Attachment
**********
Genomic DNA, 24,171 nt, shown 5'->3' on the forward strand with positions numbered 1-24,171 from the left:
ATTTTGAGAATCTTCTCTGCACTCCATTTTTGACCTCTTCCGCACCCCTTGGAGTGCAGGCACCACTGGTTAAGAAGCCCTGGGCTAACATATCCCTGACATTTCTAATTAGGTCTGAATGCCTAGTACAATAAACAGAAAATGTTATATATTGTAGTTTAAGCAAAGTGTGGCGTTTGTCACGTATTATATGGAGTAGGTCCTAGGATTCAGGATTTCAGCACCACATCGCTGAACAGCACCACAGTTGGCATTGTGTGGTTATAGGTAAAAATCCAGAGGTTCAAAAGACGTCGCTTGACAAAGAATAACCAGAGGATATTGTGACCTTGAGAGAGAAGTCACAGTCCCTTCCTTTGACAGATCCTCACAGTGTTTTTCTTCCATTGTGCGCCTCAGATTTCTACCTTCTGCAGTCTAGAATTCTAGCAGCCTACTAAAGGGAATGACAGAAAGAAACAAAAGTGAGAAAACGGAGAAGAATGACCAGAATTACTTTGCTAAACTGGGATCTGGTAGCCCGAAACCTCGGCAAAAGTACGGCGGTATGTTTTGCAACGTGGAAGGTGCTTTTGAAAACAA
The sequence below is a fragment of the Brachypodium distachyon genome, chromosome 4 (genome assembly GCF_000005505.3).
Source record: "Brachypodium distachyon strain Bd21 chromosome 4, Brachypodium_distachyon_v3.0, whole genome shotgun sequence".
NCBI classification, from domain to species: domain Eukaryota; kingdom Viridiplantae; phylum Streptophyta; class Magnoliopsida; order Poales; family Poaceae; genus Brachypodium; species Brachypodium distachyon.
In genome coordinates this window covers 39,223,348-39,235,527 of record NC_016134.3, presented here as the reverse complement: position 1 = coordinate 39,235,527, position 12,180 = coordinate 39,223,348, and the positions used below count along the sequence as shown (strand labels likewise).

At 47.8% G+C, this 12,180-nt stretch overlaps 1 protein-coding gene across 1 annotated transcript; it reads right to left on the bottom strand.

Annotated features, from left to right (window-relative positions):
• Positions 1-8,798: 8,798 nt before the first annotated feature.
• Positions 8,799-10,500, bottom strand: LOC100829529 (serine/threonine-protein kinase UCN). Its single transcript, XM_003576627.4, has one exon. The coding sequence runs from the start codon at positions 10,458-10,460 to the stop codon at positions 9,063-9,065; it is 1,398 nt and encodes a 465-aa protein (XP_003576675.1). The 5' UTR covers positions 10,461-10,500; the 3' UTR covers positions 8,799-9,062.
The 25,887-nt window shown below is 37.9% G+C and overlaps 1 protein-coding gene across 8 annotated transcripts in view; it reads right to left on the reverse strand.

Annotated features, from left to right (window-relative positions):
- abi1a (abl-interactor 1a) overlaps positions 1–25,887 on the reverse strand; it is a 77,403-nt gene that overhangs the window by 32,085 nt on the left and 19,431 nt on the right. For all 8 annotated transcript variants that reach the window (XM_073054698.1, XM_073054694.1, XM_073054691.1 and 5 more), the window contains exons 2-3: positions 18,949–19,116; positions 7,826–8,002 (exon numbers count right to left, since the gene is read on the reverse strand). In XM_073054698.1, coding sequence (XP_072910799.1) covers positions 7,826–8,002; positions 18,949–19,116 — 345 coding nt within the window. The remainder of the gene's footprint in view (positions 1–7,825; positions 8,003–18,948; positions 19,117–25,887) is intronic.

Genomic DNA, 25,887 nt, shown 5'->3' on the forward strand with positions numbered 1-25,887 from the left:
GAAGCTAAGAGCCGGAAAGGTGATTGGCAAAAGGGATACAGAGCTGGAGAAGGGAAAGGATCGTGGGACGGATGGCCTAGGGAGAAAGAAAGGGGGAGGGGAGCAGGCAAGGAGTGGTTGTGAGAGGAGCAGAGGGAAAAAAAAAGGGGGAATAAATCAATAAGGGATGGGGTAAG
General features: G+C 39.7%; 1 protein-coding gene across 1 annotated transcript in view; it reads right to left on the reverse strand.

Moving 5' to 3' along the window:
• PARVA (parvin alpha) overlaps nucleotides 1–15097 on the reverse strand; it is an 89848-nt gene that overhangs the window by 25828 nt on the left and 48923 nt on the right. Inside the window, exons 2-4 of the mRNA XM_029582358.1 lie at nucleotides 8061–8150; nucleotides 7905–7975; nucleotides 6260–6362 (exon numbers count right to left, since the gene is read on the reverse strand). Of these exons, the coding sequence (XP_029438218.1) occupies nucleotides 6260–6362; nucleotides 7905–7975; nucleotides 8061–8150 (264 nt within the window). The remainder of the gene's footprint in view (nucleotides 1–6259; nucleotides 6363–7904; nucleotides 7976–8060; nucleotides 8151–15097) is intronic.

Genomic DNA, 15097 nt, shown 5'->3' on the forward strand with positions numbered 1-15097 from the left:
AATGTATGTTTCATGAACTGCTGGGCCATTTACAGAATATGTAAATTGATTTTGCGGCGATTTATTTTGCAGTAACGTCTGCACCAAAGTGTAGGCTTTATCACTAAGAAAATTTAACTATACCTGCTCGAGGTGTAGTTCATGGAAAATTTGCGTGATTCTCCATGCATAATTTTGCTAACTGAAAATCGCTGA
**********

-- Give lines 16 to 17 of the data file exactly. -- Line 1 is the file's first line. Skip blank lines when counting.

General features: G+C 39.7%; 1 protein-coding gene across 1 annotated transcript in view; it reads right to left on the reverse strand.

Moving 5' to 3' along the window: